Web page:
#Coastcheck Update: Tuesday, January 29

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An uninhabitable home on Cedar Grove Avenue in Staten Island, three months after Sandy.

Reporter Janet Babin made another stop along the Jersey Shore before heading to Staten Island Tuesday. She said Highlands, New Jersey still resembles a disaster area, but before the community can move forward, residents have to decide how to rebuild.

One option is lifting their homes and businesses on stilts to protect against future flooding. Some said it’s a crazy idea – but they’re also worried about the price of flood insurance.

In Cedar Grove, Staten Island, many residents still stop by volunteer tents to receive hot meals and other assistance. Lorena Griffin came to pick up a free space heater. She said the freezing temperatures a few days ago set back the progress she was making on repairing her flooded home.

“I have electric now. But now my radiators are breaking,” she said There’s ice and they’re leaking all over the new floor we were just putting in.”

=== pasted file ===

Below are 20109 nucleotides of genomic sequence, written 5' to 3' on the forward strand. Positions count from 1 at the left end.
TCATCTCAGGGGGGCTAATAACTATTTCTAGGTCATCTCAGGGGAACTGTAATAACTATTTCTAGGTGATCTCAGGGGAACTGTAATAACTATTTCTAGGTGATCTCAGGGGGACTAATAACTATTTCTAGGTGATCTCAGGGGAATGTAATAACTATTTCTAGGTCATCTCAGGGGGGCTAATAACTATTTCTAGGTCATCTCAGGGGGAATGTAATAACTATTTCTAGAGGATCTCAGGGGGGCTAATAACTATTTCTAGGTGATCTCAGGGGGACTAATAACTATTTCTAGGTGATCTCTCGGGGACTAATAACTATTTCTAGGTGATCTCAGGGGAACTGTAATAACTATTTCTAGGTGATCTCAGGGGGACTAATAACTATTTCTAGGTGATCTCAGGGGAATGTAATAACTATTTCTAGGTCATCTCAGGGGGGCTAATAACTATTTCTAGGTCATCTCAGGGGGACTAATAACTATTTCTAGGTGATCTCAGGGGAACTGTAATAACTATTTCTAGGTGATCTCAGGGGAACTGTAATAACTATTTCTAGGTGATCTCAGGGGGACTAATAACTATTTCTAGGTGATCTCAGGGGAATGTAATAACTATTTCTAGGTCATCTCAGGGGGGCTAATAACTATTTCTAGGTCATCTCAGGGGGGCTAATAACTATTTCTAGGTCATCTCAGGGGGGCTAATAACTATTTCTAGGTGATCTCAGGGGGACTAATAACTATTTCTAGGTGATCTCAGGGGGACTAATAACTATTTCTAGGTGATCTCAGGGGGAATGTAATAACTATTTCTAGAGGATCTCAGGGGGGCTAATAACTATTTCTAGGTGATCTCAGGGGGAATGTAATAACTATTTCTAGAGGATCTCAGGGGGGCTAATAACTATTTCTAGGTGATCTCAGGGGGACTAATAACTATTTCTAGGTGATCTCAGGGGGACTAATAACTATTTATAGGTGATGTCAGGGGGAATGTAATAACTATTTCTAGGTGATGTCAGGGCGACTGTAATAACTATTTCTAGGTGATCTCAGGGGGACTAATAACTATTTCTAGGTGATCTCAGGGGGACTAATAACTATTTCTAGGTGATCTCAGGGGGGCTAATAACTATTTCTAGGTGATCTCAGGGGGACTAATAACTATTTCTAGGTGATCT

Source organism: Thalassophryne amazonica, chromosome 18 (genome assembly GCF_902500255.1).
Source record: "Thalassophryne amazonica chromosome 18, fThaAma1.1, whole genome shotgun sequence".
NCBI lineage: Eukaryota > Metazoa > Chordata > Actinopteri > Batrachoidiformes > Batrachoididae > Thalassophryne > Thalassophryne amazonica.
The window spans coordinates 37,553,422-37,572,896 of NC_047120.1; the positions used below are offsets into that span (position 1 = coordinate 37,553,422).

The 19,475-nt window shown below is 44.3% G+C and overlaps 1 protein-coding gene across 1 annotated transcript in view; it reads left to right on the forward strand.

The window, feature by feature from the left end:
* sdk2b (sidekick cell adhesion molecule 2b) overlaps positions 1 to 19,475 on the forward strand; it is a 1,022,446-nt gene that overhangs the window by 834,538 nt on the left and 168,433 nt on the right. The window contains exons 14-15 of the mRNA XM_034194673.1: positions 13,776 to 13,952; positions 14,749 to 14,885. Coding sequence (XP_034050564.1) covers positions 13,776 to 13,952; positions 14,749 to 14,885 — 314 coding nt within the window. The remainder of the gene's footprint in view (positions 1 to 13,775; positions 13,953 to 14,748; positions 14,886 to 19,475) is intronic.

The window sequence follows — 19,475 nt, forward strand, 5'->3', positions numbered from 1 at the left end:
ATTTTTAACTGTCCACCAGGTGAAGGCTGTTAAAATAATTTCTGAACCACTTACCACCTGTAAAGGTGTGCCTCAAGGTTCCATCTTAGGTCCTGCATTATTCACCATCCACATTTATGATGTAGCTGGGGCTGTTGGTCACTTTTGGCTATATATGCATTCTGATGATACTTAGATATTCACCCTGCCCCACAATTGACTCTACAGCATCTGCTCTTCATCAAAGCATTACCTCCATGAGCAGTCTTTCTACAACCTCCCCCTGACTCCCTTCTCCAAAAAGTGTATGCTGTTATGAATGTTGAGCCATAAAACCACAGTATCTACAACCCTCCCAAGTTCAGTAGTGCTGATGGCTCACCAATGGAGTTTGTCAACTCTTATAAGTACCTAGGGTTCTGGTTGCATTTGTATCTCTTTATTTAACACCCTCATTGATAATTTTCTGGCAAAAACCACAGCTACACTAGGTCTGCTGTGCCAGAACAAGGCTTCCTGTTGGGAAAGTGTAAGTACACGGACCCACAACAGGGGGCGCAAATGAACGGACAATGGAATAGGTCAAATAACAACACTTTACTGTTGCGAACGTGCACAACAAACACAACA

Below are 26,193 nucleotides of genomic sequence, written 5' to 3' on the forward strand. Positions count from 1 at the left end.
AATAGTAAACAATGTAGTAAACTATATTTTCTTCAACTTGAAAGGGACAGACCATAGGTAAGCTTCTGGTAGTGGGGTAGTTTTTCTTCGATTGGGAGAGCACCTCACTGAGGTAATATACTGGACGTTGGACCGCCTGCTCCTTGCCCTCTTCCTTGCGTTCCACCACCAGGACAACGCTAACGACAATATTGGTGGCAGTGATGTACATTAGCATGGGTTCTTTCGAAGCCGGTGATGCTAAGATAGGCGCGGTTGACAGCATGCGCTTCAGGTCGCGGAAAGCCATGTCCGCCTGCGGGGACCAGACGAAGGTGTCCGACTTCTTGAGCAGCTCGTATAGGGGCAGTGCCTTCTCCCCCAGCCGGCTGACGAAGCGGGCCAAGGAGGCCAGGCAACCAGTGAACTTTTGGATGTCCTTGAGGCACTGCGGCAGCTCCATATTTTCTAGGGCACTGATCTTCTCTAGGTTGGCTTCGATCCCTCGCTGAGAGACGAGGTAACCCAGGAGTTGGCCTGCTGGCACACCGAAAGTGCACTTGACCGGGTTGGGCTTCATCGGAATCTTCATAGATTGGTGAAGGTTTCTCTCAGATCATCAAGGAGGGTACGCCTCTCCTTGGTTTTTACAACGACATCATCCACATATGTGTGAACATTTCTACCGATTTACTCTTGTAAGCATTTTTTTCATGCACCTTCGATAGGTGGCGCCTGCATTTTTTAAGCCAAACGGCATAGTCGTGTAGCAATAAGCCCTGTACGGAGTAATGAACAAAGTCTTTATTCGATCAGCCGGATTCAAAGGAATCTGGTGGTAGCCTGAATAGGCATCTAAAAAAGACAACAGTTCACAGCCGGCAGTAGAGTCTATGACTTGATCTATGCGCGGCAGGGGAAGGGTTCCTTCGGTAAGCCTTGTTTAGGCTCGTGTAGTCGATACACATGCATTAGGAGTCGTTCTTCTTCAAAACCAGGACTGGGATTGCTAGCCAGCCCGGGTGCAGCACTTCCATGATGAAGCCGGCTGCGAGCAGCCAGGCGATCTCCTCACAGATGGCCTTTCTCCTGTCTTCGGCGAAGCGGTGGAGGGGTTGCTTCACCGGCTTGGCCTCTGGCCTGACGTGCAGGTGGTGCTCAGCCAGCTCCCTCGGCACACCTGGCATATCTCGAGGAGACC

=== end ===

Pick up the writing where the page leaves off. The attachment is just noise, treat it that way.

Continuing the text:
Griffin said the city’s Rapid Response program helped her get her old furnace out of the house, but the new heating system isn’t in place yet. She’s still hopeful she’ll be able to return home, but she’s not sure when the work will be completed.

Others are getting used to a post-Sandy normal. The storm destroyed Anthony Gambino’s car, and he goes to the volunteer tent often to grab a ride somewhere.

“The car only had comprehensive liability, they’re not going to cover it,” he explained. “I’m out $13,000 plus another, let me be conservative, another $30,000 in personal property, including clothing. I’m about $50,000 deep already.”

With the costs of rebuilding piling up and many difficult choices still ahead, many are asking themselves whether rebuilding is worth the cost.

Janet Babin and Amy Pearl are reporting on the state of the coast, from Cape May to Montauk, on the three-month anniversary of Sandy all this week.

Follow their progress on Twitter, using #coastcheck.